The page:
Such projects can only be found off-plan in the Austrian Alps. If there are a few apartments remaining in a commissioned property, you should cautiously check what could be wrong with them: during the viewing it often turns out that either the view is not good enough and the price is too high, or the property is located far from the infrastructure facilities. So, if you want to have the pick of the bunch, you´ll have to buy the property judging by plans and price lists only.

Properties located like the one we bought in Kaprun are rare. Usually, all the plots of land close to ski lifts and urban infrastructure have been built on.

Building that has a wellness zone with a sauna and a steam bath
Elena and Bogdan bought an apartment in a complex that has a wellness zone with a sauna and a steam bath

Eventually, we chose a project that was a typical apartment hotel. There is a reception, a wellness zone with a sauna and a steam bath, plus support spaces (an underground garage and a ski closet). There is an excellent restaurant on the first floor, but it is the property of the developer and they let that out separately. This means that we don´t earn from it as investors, but we don´t bear any expenses related to its maintenance either.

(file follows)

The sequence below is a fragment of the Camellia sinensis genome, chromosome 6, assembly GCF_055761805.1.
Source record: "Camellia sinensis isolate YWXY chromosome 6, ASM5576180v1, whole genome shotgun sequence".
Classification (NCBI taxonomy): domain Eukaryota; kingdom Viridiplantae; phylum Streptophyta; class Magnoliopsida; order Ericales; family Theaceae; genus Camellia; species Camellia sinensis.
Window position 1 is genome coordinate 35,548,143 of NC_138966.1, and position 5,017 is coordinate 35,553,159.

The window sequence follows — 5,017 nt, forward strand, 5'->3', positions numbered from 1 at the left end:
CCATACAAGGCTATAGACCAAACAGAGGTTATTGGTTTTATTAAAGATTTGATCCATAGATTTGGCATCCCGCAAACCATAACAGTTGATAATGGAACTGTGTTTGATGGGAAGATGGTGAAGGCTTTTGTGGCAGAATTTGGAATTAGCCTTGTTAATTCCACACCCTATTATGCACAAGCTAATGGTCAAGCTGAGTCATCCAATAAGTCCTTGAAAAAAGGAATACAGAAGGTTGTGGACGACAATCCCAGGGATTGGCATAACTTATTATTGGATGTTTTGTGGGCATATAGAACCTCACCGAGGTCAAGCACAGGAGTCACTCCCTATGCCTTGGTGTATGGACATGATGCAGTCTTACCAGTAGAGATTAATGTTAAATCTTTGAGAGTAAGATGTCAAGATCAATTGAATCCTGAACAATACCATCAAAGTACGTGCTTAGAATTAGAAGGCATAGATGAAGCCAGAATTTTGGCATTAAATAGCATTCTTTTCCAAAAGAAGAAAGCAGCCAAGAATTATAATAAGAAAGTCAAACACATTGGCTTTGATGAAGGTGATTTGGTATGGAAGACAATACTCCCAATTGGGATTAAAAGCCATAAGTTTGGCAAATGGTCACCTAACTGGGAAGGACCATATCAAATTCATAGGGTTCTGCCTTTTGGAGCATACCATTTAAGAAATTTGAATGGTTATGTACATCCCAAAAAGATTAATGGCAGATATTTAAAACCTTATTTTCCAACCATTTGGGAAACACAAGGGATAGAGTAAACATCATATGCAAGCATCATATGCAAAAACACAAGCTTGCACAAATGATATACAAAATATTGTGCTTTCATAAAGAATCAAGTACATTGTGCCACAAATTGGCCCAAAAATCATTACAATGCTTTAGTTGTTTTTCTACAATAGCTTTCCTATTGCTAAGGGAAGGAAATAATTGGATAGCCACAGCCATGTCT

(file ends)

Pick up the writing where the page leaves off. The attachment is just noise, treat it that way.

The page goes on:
— You have mentioned a management company. Tell us more about how it participates in your project. How much does it charge for its services and what expenses fall on the owner´s shoulders?

— In our project the developer and the management company are the same, which is good for the property, as the developer understands the needs of the management company and makes a project that is convenient for hotel management from the start.

The company in question is from Zell am See and has already constructed and successfully manages a dozen apartment hotels in the region. We visited some of them together with some of Tranio’s partners to have an idea of what our project would look like and how it would operate. The properties we saw all left a good impression.

Our management company provides its income and expense statement quarterly. We pay a management fee of 20–29% of the rental income (the percentage depends on whether the tourists book the rooms via special systems or directly on the hotel´s website). We only receive net rental income, excluding utility payments and the maintenance fee.